While no specific person is credited with naming the stars Vega and Rigel, both derive their name from Arabic terms. Rigel is one of the first stars to receive an Arabic name, possibly as early as the 10th century, while written records of Vega's name trace back to between 1215 to 1270 A.D. Rigel's scientific name is Beta Orionis, while Vega is known as either Alpha Lyrae or Lucida Lyrae.
Rigel's name derives from the Arabic phrase "Rijl Jauzah al Yusr??," roughly translating to "the left leg of the Jauzah," or "the left leg of the giant," possibly referring to its location in the constellation Orion. Rigel was called different names by early observers of the stars, including "Seba-en-Sah" by the ancient Egyptians, "The Seventh of the Three Stars" by the Chinese and "Little Woodpecker" by the Lacandon people of Central America.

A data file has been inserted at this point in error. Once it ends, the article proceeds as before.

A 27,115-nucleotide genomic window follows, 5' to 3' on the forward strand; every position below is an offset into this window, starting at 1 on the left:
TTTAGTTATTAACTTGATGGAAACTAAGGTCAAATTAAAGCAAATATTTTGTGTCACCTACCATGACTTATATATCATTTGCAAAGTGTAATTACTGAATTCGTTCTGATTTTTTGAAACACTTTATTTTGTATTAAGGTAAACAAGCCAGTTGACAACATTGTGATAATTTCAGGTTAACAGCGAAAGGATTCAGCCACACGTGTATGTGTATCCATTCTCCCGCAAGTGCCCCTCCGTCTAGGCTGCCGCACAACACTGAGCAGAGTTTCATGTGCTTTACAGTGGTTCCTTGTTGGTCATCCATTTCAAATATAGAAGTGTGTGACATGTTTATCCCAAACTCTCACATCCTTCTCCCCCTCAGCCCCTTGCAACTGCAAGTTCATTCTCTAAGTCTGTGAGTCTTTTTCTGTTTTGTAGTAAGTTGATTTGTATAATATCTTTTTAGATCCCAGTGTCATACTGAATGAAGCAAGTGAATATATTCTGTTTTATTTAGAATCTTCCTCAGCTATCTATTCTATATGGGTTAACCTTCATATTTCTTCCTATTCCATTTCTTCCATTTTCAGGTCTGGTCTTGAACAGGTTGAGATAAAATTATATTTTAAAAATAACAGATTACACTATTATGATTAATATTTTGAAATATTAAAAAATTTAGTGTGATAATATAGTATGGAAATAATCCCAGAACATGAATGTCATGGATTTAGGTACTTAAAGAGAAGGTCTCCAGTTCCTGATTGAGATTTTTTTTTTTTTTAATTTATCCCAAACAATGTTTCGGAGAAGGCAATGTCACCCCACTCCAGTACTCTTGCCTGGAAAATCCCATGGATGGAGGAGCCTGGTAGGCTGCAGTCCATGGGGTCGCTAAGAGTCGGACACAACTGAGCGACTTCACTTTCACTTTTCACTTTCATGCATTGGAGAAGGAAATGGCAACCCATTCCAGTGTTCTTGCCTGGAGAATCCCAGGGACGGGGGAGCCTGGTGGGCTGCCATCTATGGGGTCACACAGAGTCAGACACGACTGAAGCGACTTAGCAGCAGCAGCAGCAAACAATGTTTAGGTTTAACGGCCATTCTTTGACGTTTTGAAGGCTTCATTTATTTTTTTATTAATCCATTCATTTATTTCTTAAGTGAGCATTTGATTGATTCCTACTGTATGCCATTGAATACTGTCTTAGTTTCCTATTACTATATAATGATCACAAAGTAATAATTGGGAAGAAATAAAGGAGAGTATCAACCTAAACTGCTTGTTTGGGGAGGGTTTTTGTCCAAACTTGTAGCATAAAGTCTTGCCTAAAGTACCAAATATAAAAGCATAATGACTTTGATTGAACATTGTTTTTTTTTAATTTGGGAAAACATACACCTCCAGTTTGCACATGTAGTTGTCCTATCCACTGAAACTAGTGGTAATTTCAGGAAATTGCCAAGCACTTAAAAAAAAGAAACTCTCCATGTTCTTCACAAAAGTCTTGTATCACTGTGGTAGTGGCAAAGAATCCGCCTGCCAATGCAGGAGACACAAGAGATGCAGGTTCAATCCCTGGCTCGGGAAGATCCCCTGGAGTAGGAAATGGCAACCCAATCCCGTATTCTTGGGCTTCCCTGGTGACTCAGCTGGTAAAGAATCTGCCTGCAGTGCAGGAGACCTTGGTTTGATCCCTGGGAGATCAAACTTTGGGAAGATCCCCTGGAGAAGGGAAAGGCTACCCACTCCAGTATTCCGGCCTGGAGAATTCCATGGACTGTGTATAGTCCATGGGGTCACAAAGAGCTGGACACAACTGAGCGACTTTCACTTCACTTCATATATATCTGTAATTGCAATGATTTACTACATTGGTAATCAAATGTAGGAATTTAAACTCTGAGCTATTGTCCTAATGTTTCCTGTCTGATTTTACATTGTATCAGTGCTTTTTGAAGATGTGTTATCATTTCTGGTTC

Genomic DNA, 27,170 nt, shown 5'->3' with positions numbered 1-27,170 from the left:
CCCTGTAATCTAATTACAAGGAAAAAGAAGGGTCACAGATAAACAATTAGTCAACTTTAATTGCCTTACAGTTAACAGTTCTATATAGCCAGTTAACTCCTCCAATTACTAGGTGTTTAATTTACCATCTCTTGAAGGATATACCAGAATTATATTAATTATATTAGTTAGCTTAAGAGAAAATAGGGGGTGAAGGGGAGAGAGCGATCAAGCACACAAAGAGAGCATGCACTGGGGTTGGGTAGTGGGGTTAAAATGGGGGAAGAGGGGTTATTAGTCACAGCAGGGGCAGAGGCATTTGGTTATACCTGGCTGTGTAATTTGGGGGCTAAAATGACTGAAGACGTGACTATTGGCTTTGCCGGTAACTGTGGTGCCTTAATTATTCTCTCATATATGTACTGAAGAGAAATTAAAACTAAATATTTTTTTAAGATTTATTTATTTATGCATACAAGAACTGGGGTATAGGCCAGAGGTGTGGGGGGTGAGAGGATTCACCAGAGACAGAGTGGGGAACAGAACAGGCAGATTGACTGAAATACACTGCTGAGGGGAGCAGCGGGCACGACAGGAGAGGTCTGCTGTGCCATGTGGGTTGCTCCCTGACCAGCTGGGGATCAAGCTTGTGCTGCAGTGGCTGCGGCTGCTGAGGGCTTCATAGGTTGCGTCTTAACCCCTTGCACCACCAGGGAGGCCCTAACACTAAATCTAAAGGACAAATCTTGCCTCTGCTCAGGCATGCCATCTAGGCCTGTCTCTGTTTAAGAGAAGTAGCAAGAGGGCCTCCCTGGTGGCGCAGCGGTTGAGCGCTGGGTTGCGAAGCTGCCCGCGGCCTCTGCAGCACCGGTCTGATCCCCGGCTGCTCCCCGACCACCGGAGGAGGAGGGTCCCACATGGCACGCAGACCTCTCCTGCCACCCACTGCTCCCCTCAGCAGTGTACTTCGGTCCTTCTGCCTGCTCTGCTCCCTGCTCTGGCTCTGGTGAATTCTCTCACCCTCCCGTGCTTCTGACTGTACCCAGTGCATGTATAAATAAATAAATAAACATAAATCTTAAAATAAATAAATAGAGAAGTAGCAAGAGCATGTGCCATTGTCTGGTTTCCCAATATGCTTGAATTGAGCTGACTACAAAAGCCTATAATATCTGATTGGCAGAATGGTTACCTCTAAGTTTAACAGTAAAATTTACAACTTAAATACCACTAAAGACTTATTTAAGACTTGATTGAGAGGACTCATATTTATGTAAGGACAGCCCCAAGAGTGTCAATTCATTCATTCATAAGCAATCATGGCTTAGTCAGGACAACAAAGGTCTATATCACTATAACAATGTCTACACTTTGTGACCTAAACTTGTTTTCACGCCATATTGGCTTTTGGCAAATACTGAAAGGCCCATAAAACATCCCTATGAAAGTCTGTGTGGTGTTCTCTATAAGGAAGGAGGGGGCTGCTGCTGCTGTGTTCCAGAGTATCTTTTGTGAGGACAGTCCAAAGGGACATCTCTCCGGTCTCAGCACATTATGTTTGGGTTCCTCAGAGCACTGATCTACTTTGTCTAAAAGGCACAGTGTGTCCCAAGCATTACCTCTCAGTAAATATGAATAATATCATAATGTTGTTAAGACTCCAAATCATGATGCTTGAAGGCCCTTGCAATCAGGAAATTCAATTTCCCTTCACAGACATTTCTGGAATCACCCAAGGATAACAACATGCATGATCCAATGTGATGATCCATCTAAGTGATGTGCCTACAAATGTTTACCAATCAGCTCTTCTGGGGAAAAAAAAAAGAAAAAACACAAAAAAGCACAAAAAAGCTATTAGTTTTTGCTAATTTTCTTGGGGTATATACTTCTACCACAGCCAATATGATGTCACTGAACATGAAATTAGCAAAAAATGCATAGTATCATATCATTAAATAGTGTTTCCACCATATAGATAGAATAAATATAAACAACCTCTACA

Vega's name comes from the Arabic phrase "Al Nesr al Waki," meaning "The Falling Eagle." The first written record of the name occurs in the Alfonsine Tables created in medieval Spain. Vega, like Rigel, was known by different names in different ancient, star-gazing cultures, including "The Year Star" by the Polynesians, "Judge of Heaven" by the Assyrians and the mythical character "Weaving Girl" by the Chinese.